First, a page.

In February of 2010, the New York Times released a front-page story entitled, “Research Ties Diabetes Drug to Heart Woes.” The lede read:
Hundreds of people taking Avandia, a controversial diabetes medicine, needlessly suffer heart attacks and heart failure each month, according to confidential government reports that recommend the drug be removed from the market.The Times piece quoted an internal F.D.A. report that said the GlaxoSmithKline diabetes drug Avandia, also known as Rosiglitazone, was “linked” to 304 deaths in 2009, adding the conclusion of the two doctors who authored the report: “Rosiglitazone should be removed from the market.” The story was released in advance of a Senate Finance Committee study that produced a series of damning internal documents, including one in which an FDA safety officer expressed concern that Avandia presented such serious cardiovascular risks that “the safety of the study itself cannot be assured, and is not acceptable.”
One of the chief investigators on that study was Paul Thacker, at the time a committee aide under Iowa Republican Chuck Grassley. Multi-year document hauls like the Avandia report were Thacker’s stock in trade. I first met him around then because his committee frequently dealt with financial crisis issues I covered. Thacker, who went on to contribute to a number of commercial and academic journals, was trained in a tradition of bipartisan committee reporting that relies heavily on documents and on-the-record testimony, i.e. the indisputable stuff both sides are comfortable backing.
Thacker has an in-your-face style and a dark sense of humor, and talking to him can feel like being lost in a Bill Hicks routine, but his information is good. In his years in the Senate, his job was publicizing damaging information about the world’s most litigious companies. Certain Washington jobs require a healthy fear of the $1000-an-hour lawyers that every Fortune 500 company has on speed dial, and Thacker has always retained the Beltway investigator’s usefully paranoid approach to publishing.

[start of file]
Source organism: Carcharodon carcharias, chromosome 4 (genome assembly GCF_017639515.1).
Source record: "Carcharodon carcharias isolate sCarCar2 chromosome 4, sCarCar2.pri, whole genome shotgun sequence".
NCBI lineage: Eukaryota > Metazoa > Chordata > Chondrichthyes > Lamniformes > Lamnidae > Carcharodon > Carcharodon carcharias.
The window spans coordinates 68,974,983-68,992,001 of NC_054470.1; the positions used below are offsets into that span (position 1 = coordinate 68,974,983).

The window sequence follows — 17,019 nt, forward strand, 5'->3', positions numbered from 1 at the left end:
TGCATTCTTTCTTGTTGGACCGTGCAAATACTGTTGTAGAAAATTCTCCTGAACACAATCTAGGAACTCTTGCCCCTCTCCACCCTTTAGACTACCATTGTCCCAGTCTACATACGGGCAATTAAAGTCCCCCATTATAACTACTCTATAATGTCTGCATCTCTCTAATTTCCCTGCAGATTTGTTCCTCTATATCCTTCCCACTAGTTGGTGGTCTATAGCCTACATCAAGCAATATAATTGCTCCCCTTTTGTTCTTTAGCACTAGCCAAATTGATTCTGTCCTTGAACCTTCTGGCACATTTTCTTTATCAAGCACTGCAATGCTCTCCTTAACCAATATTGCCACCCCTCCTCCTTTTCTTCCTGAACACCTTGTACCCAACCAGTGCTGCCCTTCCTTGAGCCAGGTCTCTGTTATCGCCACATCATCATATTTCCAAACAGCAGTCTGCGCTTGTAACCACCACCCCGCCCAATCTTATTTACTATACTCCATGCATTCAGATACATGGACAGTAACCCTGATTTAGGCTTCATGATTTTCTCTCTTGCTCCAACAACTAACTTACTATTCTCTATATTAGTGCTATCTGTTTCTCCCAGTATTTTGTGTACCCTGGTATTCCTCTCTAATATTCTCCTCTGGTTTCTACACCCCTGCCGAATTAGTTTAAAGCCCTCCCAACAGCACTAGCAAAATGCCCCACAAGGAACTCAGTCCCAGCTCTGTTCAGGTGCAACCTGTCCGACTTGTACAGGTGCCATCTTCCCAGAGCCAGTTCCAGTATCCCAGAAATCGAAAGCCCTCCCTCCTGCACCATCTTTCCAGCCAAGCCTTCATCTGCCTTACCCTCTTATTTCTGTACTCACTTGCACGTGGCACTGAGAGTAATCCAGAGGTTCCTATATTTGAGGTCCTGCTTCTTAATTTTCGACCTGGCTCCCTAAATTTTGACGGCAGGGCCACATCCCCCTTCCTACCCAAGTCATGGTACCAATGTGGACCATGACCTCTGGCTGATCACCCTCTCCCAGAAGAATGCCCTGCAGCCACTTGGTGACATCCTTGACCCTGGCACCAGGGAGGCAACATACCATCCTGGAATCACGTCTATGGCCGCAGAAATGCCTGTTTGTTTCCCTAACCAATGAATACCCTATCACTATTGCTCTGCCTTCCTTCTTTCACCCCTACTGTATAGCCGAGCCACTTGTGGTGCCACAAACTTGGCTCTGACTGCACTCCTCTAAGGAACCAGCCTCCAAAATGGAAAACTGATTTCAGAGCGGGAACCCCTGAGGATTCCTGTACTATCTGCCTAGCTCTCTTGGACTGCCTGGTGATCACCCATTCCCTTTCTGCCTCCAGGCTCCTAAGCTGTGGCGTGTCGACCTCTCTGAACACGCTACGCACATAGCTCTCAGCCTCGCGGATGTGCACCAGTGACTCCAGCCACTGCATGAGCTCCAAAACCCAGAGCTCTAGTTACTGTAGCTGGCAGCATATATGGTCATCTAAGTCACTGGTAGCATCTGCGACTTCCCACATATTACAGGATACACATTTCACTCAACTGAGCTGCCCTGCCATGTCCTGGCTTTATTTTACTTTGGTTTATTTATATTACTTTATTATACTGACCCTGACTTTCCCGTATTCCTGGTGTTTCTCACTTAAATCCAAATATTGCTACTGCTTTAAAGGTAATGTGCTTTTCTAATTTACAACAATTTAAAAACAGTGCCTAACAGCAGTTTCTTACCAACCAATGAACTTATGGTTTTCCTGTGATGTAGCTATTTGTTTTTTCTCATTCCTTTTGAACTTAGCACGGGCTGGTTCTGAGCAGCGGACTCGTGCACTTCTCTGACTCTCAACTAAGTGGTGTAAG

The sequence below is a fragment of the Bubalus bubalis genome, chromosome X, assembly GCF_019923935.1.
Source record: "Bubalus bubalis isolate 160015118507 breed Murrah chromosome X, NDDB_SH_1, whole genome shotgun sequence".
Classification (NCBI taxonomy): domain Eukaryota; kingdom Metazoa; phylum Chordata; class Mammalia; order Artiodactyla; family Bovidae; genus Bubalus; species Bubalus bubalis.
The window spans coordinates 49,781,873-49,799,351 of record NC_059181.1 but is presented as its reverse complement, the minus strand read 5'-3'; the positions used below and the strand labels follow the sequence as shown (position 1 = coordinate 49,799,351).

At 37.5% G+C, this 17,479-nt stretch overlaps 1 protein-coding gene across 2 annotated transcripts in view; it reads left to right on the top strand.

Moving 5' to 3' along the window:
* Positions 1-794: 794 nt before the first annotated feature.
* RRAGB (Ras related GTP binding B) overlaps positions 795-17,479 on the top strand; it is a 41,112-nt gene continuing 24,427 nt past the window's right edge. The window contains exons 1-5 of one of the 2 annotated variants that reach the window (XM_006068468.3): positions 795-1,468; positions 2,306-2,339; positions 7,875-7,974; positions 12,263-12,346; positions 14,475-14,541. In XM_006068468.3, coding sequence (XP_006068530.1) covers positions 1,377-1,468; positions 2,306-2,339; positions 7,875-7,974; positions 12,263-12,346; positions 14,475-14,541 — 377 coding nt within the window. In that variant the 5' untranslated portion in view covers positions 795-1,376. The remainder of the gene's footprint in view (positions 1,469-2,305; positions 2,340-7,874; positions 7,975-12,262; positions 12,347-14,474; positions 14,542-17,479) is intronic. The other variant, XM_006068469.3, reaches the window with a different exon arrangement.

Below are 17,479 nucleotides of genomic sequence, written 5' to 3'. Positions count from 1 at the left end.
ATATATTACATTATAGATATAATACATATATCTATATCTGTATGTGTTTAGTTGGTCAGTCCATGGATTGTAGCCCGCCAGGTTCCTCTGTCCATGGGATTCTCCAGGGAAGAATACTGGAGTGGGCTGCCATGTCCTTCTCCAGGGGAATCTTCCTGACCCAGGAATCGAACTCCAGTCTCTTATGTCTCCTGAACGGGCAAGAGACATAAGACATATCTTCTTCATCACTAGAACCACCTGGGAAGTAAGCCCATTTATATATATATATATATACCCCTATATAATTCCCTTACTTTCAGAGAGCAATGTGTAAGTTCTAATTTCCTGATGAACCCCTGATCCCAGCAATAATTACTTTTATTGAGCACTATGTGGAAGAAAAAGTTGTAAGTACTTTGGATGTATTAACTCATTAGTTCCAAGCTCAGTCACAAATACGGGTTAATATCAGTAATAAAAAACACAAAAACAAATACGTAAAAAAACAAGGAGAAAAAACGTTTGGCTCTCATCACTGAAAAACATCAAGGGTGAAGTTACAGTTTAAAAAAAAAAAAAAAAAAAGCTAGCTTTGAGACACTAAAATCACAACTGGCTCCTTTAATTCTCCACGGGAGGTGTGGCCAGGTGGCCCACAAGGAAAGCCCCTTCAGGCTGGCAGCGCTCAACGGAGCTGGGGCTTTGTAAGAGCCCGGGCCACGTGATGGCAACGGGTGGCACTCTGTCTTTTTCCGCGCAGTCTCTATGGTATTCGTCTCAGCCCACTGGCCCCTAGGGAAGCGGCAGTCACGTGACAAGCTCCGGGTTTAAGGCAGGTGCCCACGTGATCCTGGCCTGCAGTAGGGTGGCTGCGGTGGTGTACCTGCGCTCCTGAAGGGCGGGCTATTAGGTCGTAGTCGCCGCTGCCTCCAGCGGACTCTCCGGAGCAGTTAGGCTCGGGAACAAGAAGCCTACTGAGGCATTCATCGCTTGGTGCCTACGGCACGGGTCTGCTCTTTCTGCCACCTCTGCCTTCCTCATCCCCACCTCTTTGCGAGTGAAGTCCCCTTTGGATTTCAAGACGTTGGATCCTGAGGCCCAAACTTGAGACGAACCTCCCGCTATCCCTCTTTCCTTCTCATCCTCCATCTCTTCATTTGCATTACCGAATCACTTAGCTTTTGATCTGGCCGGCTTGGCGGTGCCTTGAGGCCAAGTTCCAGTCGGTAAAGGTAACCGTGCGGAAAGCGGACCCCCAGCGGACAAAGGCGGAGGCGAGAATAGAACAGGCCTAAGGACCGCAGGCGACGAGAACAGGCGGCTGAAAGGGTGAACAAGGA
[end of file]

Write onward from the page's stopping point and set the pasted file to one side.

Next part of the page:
“I know how to do these things,” he says. “I know how to work with whistleblowers.”
It was more than a little surprising, then, when Thacker’s name appeared in the middle of a bizarre international fact-checking controversy. In an article for one of the world’s oldest academic outlets, the British Medical Journal, Thacker wrote a piece entitled, “Covid-19: Researcher blows the whistle on data integrity issues in Pfizer’s vaccine trial.” He did what he’d done countless times, shepherding into print the tale of an apparent whistleblower with an unsettling story. Brook Jackson worked for a Texas firm called Ventavia that conducted a portion of the research trials for Pfizer’s Covid-19 vaccine. This is the same vaccine that Thacker himself, who now lives in Spain and is married to a physician, had taken.
After going through both legal and peer review, but without contacting Ventavia — apparently, they feared an injunction — the BMJ published Thacker’s piece on November 2nd, 2021. The money passage read:
A regional director who was employed at the research organization Ventavia Research Group has told The BMJ that the company falsified data, unblinded patients, employed inadequately trained vaccinators, and was slow to follow up on adverse events reported in Pfizer’s pivotal phase III trial.Beginning on November 10th, 2021, the editors began receiving complaints from readers, who said they were having difficulty sharing it. As editors Fiona Godlee and Kamran Abbassi later wrote in an open letter to Facebook CEO Mark Zuckerberg: